of return on the investment involved and taking into account the special characteristics
and conditions of the reservoir; and o the
marketing and distribution of gaseous hydrocarbons is subject to regulations
the National Executive Branch. Currently, natural gas exports can only be made
demand is satisfied.
there are no specific restrictions on crude oil exports, export taxes (e.g.
394/2007), which vary according to international oil prices, effectively set a
"ceiling" on the
producers' share of export income.
below sets out how the Federal law addresses some of the issues to be
considered by IOCs
if DMO are applicable:
Issues Argentinian Regime
The Executive Branch has the discretion to require that all hydrocarbons of domestic origin shall be made available for use in the domestic market (Article 6 Hydrocarbons Law).
Shale gas exports
The Executive Branch shall allow the exportation of any hydrocarbons or products not required for the adequate satisfaction of domestic needs, provided that these exports are made at reasonable commercial prices (Article 6 Hydrocarbons Law).
Sale price of gas sold in thedomestic market
During any period in which the domestic production of liquid hydrocarbons is not sufficient to cover internal needs, the Executive Branch can set the prices for the marketing of crude oil in the domestic market. If it does so, such prices shall be equal to those established for the respective state-owned company that charged in
with third parties, but not less than the price levels for imported
oil on similar terms and conditions. However, if the prices for
imported oil increase significantly because of exceptional circumstances,
they shall not be considered in setting prices for marketing
in the domestic market, and in such event, they may be set
based on the state-owned company's actual costs of exploitation,
any depreciation that is technically appropriate, and a reasonable rate of
return on any investments that such state-owned company
may have made, adjusted for inflation and depreciated (Article 6 Hydrocarbons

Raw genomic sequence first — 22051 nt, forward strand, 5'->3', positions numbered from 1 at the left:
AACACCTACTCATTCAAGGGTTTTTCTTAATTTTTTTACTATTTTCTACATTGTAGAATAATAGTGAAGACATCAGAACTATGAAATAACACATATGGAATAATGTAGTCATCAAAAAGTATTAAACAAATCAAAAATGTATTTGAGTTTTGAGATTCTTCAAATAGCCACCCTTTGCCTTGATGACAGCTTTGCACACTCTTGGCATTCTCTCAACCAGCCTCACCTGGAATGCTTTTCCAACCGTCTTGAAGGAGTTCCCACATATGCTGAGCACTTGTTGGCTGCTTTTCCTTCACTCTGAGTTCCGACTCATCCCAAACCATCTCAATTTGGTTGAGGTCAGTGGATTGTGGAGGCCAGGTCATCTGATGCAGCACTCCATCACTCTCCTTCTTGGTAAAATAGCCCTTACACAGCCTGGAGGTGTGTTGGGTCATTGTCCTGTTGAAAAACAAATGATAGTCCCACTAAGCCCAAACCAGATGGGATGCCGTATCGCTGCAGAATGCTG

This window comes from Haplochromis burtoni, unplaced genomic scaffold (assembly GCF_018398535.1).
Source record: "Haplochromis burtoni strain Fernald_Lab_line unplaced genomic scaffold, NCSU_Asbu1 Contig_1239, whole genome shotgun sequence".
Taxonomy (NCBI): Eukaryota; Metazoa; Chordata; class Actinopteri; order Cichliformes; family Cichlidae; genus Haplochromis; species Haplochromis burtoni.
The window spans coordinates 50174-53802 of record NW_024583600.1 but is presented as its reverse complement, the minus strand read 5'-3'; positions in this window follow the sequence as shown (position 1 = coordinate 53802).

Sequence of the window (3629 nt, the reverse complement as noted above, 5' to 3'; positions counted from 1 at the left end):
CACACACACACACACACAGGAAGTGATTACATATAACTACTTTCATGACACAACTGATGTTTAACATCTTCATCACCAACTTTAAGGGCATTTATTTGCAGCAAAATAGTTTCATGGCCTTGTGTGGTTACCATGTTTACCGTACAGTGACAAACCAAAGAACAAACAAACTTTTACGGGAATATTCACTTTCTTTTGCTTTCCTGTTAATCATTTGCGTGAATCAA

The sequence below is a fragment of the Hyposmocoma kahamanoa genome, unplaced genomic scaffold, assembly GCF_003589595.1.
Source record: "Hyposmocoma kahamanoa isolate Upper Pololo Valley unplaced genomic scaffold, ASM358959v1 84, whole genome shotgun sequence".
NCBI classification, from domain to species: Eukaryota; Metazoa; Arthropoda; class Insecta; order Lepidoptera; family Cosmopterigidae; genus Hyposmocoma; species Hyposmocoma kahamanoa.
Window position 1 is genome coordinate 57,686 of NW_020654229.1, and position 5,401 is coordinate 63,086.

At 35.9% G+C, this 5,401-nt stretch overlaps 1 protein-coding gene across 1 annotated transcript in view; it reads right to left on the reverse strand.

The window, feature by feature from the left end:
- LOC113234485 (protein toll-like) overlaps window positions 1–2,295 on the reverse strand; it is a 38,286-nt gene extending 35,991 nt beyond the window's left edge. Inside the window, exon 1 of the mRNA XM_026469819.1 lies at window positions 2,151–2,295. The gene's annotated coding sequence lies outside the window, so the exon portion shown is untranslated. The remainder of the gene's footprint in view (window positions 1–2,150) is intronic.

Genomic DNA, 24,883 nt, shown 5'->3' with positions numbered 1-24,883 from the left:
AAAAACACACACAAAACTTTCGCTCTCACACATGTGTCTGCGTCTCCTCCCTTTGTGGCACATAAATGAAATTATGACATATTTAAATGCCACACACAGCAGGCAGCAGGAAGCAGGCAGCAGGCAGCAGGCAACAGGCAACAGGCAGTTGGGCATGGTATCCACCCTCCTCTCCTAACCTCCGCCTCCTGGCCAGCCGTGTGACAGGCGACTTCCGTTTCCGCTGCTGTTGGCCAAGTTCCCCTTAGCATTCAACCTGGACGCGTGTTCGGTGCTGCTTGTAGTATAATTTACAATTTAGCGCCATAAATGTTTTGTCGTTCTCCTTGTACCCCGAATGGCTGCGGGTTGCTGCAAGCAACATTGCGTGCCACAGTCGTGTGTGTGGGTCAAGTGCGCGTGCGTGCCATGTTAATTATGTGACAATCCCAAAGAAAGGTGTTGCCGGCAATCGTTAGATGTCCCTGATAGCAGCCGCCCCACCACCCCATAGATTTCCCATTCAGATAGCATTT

Repatriation of proceeds and profits
October 2011, Executive Order No. 1722/2011 established the
obligation to repatriate 100% of export proceeds for companies producing
crude oil and any by-products, natural gas and liquefied gas.
Definition of domestic market
is no definition of "domestic market" provided in the legislation.
Fiscal regime and tax incentives
the Province of Neuquén, Article 61 Law provides that once a month, the holder
exploitation concession shall pay to the provincial government, as a royalty on the production of the liquid hydrocarbons extracted from the wellhead, a percentage consisting of 12%. The Provincial Executive Authority may reduce such percentage to 5%, taking into consideration the productivity, conditions and location of the wells.
Argentina there are no tax breaks or investment incentives to incentivise
investments in depleting
Third party and state access to infrastructure
to Article 42 Law, subject to the satisfactions of the concessionaire's needs,
• facilities have excess capacity; or
are no technical reasons that would prevent it, the
concessionaire is obliged to transport oil and gas for third parties without
any persons, at the same price under identical circumstances.
42 Law further states that should the provincial government opt for payment of
the royalty in
kind (as per Article 67 Law), the concessionaires will have to provide the
with the transmission capacity needed for the purposes of transporting the
volumes to be delivered as
payment of the royalty in kind.
there is no shale gas project in production in Argentina. However, there are
in relation to the "Vaca Muerta" shale gas project located in
the Province of Neuquén.
This project has one of the largest estimated shale gas reserves in the
country. YPF (the
holder of the project's rights) is executing several agreements with different
as Chevron, Dow Chemical and Petronas) to
perform exploration activities in the "Vaca Muerta" deposit. (…)
The following companies
are currently involved in shale gas operations in Argentina:
Agreement to explore in Neuquén. YPF had drilled 60 wells by November 2012.
ExxonMobil, Apache, Chevron, EOG, Royal Dutch Shell, Total, Americas Petrogas and Madalena Venture
an interest in the Vaca Muerta field in Neuquén.
YPF/Cnooc Ltd/Bridas Corp
Agreement to explore in Neuquén.
Agreement to explore in Neuquén.
Wintershall/Gas & Petróleo de Neuquén
Agreement to explore and develop a block in the Vaca Muerta field.
This column is based on an excerpt
from the report “Shale Gas: An International Guide” from Baker & McKenzie. Republished
To request the complete guide, please click this link.